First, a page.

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Re: [cellml-discussion] Representing derivatives in plain-text content MathML input languages

From: Matt <matt.halstead@auckland.ac.nz>
Date: Mon, 20 Nov 2006 15:31:47 +1300
Message-ID: <60d4509f0611191831gec43bd6l531c6df0abc589a9@mail.gmail.com>
To: "For those interested in contributing to the development of CellML." <cellml-discussion@cellml.org>
Cc: www-math@w3.org

As a side note, here are the links to the matlab symbolic toolbox -

http://www.mathworks.com/access/helpdesk/help/toolbox/symbolic/

http://www.mathworks.com/products/symbolic/demos.html

look at the documentation on differential equations, Creating Symbolic
Variables and Expressions , and Several Differential Equations

On 11/20/06, Andrew Miller <ak.miller@auckland.ac.nz> wrote:
> Hi all,
>
> I have been developing a plain-text input language for the content
> MathML in CellML documents (so that it can be efficiently edited by users).
>
> I am seeking opinions on the best way to represent derivatives
> (including partials) in the input language.
>
> I have discussed this with the CellML team at the meeting today, and
> several options were suggested. I would welcome opinions on which of
> these options is the best, and I would also be keen to hear if you can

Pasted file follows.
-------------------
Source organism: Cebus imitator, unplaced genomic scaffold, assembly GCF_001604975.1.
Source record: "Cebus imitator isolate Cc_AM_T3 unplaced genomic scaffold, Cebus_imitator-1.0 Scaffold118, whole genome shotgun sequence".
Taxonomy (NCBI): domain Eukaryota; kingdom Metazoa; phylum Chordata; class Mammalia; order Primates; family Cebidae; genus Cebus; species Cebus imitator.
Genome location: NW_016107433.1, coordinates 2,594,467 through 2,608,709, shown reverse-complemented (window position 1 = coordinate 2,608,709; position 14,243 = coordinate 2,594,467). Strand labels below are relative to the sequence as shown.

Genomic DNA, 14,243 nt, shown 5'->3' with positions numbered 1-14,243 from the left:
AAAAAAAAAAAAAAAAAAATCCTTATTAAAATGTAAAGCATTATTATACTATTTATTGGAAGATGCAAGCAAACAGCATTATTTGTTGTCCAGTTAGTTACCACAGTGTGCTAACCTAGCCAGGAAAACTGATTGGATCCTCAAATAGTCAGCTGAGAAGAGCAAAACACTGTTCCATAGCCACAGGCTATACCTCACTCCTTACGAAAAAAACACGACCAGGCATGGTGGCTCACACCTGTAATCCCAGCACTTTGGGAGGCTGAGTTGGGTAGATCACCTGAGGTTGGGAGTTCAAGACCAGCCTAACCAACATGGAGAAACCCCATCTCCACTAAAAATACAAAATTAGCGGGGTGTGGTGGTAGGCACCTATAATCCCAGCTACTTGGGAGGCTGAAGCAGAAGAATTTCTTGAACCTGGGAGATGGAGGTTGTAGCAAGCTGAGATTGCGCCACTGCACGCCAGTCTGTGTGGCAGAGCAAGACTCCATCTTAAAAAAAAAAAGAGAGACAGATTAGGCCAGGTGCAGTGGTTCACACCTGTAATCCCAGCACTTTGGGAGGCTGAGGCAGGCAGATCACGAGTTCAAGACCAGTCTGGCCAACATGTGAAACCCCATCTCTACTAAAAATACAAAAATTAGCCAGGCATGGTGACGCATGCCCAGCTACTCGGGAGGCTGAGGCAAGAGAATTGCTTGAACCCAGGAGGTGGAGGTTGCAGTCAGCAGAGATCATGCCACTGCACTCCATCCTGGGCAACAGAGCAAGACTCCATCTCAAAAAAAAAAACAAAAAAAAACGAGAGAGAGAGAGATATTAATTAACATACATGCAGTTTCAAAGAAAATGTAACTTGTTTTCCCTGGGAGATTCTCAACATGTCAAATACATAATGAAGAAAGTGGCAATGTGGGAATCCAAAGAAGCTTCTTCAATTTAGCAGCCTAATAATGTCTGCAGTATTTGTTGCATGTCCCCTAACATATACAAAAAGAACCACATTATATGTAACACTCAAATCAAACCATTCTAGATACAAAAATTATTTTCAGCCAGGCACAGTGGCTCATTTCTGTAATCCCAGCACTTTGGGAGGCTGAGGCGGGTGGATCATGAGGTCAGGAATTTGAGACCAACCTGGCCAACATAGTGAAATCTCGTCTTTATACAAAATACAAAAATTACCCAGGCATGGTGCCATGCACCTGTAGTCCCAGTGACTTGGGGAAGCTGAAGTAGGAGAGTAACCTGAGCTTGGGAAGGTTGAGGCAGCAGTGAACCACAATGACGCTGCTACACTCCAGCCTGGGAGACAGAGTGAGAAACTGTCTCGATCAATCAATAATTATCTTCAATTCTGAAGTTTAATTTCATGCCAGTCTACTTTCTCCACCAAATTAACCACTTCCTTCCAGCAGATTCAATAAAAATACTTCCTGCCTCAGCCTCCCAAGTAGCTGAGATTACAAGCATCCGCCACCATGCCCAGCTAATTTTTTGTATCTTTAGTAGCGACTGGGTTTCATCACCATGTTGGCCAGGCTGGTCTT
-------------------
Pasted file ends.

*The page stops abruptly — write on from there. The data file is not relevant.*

> think of another different but better representation in input languages.
>
> All examples refer to the representation of the following content MathML:
> <apply><eq/>
>   <apply><diff/>
>     <bvar><ci>t</ci></bvar>
>     <ci>x</ci>
>   </apply>
>   <ci>y</ci>
> </apply>
>
> Option one:
>   Representation: diff(x, t) = y.
>   Advantages:
>    * Succinct.
>    * Follows the same syntax as functions in the rest of the language,
> so makes it less complex and easier to understand.
>    * Easily generalises to partial differentials by replacing diff with
> partialdiff or pdiff.
>   Disadvantages:
>    * Non-obvious to new users: does diff mean differential, difference, ...?
>    * It is unclear to the user what the ordering of x after t means,
> i.e. which is the bound variable, so you just have to remember that the
> second 'argument' is the bound variable.
>
>
> Option two:
>   Representation: deriv(x, t) = y
>   Similar advantages as option one, but also:
>   Advantages:
>   * Slightly less potential for confusion.
>   Disadvantages:
>   * Slightly longer.
>
> Option three:
>   Representation: differential(x, t) or derivative(x, y)
>   Similar advantages as option one, but also:
>   Advantages:
>   * Clearer meaning.
>   Disadvantages:
>   * Longer. UIs could simplify input of this by tab-expansion or
> type-ahead features.
>
> Option four:
>   Representation: d(x)/d(t)
>   Advantages:
>   * Similarity to Leibniz notation (arguably more clear meaning)
>   * Clear distinction between the bound variable and the expression that
> the differential is being applied to.
>   Disadvantages:
>   * Syntax is inconsistent with the rest of the grammar.
>   * It incorrectly suggests that differentials could be moved around,
> while in reality it is a limited syntax for derivatives.
>   * Extending it to partial differentials could look messy and
> confusing, e.g. del(x)/del(t) .
>
> Any opinions are welcome.
>
> Best regards,
> Andrew Miller
>
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Received on Monday, 20 November 2006 02:31:51 GMT

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